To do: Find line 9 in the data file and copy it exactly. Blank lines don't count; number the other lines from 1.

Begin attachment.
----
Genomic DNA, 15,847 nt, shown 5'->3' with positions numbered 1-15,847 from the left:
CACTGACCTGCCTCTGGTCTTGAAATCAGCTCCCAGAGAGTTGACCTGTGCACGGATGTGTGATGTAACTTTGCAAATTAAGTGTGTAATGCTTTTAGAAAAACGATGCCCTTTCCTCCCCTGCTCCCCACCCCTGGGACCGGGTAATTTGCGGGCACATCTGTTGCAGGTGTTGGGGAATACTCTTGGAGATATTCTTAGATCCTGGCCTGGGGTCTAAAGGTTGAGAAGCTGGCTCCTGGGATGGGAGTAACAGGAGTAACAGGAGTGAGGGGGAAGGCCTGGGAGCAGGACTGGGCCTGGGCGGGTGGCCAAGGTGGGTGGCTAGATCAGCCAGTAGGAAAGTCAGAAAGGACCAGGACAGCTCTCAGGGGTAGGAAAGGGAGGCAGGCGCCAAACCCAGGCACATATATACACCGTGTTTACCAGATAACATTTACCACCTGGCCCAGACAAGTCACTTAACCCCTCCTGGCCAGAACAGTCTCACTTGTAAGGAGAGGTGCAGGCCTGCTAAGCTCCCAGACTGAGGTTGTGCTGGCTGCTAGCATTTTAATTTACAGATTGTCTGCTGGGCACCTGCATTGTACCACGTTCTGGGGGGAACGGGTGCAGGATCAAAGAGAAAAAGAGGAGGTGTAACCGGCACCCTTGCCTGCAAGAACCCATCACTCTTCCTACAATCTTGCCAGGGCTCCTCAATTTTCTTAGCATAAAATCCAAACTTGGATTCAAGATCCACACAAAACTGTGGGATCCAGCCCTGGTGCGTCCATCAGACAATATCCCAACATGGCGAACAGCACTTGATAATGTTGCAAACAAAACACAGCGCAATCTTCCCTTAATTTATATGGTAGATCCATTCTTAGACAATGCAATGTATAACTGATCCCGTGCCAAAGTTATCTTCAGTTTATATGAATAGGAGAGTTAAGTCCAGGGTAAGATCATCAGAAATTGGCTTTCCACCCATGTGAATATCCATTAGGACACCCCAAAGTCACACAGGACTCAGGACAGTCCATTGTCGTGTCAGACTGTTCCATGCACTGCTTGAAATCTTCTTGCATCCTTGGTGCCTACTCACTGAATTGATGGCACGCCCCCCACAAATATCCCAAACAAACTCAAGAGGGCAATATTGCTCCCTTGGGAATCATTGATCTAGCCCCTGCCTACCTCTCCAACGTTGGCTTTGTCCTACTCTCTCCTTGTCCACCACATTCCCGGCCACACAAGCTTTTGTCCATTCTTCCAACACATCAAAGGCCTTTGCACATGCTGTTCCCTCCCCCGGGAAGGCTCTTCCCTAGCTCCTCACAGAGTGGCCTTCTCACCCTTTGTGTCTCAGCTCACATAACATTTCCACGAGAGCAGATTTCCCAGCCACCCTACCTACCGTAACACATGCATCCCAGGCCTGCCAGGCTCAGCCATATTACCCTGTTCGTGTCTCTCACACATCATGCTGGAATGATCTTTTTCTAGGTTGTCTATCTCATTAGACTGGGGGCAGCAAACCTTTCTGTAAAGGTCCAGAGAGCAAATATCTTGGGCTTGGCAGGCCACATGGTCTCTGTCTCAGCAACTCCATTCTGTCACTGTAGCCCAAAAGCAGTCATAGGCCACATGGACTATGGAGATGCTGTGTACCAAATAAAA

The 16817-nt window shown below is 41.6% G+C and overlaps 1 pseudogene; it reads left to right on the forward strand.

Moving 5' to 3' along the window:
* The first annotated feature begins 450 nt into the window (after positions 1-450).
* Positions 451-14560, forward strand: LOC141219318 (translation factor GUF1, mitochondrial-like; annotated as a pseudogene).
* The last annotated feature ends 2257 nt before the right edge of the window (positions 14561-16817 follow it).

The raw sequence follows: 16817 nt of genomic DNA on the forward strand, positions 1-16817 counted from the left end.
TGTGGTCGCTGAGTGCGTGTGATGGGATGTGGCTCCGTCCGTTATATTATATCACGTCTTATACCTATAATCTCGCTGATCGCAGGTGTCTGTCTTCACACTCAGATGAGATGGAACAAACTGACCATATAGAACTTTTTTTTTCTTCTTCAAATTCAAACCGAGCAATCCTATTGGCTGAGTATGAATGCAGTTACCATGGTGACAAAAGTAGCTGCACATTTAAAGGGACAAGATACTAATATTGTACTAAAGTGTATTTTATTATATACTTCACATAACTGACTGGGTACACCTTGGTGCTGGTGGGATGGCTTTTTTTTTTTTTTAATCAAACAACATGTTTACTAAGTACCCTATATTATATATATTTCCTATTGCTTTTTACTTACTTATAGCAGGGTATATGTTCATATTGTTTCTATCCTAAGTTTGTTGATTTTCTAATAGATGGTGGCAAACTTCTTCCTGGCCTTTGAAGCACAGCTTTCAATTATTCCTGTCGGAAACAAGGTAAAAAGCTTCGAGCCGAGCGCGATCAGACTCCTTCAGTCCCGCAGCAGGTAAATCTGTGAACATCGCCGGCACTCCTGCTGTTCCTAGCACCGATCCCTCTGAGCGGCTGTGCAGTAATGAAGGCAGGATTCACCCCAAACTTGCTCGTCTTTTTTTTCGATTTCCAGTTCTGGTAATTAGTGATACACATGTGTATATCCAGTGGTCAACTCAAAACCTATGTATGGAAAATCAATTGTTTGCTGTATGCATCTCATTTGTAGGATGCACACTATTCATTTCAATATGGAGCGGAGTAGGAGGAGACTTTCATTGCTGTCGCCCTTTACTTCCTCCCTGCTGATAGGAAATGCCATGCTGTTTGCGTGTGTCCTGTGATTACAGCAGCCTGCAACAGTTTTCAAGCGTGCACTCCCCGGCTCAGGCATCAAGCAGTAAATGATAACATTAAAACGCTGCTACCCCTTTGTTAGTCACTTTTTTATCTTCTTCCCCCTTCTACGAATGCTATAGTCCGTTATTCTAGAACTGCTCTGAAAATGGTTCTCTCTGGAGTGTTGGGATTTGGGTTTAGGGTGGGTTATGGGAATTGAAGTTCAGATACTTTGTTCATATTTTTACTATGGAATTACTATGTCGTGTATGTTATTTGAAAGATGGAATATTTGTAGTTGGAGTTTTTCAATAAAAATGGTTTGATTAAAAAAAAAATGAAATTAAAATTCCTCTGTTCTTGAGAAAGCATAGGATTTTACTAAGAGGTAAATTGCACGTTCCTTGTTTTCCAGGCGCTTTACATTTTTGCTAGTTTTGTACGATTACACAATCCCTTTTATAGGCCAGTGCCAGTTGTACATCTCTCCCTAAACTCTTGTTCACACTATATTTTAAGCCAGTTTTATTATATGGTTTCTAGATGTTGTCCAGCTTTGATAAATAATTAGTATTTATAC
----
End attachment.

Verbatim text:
TGTGGTCGCTGAGTGCGTGTGATGGGATGTGGCTCCGTCCGTTATATTATATCACGTCTTATACCTATAATCTCGCTGATCGCAGGTGTCTGTCTTCACACTCAGATGAGATGGAACAAACTGACCATATAGAACTTTTTTTTTCTTCTTCAAATTCAAACCGAGCAATCCTATTGGCTGAGTATGAATGCAGTTACCATGGTGACAAAAGTAGCTGCACATTTAAAGGGACAAGATACTAATATTGTACTAAAGTGTATTTTATTATATACTTCACATAACTGACTGGGTACACCTTGGTGCTGGTGGGATGGCTTTTTTTTTTTTTTAATCAAACAACATGTTTACTAAGTACCCTATATTATATATATTTCCTATTGCTTTTTACTTACTTATAGCAGGGTATATGTTCATATTGTTTCTATCCTAAGTTTGTTGATTTTCTAATAGATGGTGGCAAACTTCTTCCTGGCCTTTGAAGCACAGCTTTCAATTATTCCTGTCGGAAACAAGGTAAAAAGCTTCGAGCCGAGCGCGATCAGACTCCTTCAGTCCCGCAGCAGGTAAATCTGTGAACATCGCCGGCACTCCTGCTGTTCCTAGCACCGATCCCTCTGAGCGGCTGTGCAGTAATGAAGGCAGGATTCACCCCAAACTTGCTCGTCTTTTTTTTCGATTTCCAGTTCTGGTAATTAGTGATACACATGTGTATATCCAGTGGTCAACTCAAAACCTATGTATGGAAAATCAATTGTTTGCTGTATGCATCTCATTTGTAGGATGCACACTATTCATTTCAATATGGAGCGGAGTAGGAGGAGACTTTCATTGCTGTCGCCCTTTACTTCCTCCCTGCTGATAGGAAATGCCATGCTGTTTGCGTGTGTCCTGTGATTACAGCAGCCTGCAACAGTTTTCAAGCGTGCACTCCCCGGCTCAGGCATCAAGCAGTAAATGATAACATTAAAACGCTGCTACCCCTTTGTTAGTCACTTTTTTATCTTCTTCCCCCTTCTACGAATGCTATAGTCCGTTATTCTAGAACTGCTCTGAAAATGGTTCTCTCTGGAGTGTTGGGATTTGGGTTTAGGGTGGGTTATGGGAATTGAAGTTCAGATACTTTGTTCATATTTTTACTATGGAATTACTATGTCGTGTATGTTATTTGAAAGATGGAATATTTGTAGTTGGAGTTTTTCAATAAAAATGGTTTGATTAAAAAAAAAATGAAATTAAAATTCCTCTGTTCTTGAGAAAGCATAGGATTTTACTAAGAGGTAAATTGCACGTTCCTTGTTTTCCAGGCGCTTTACATTTTTGCTAGTTTTGTACGATTACACAATCCCTTTTATAGGCCAGTGCCAGTTGTACATCTCTCCCTAAACTCTTGTTCACACTATATTTTAAGCCAGTTTTATTATATGGTTTCTAGATGTTGTCCAGCTTTGATAAATAATTAGTATTTATAC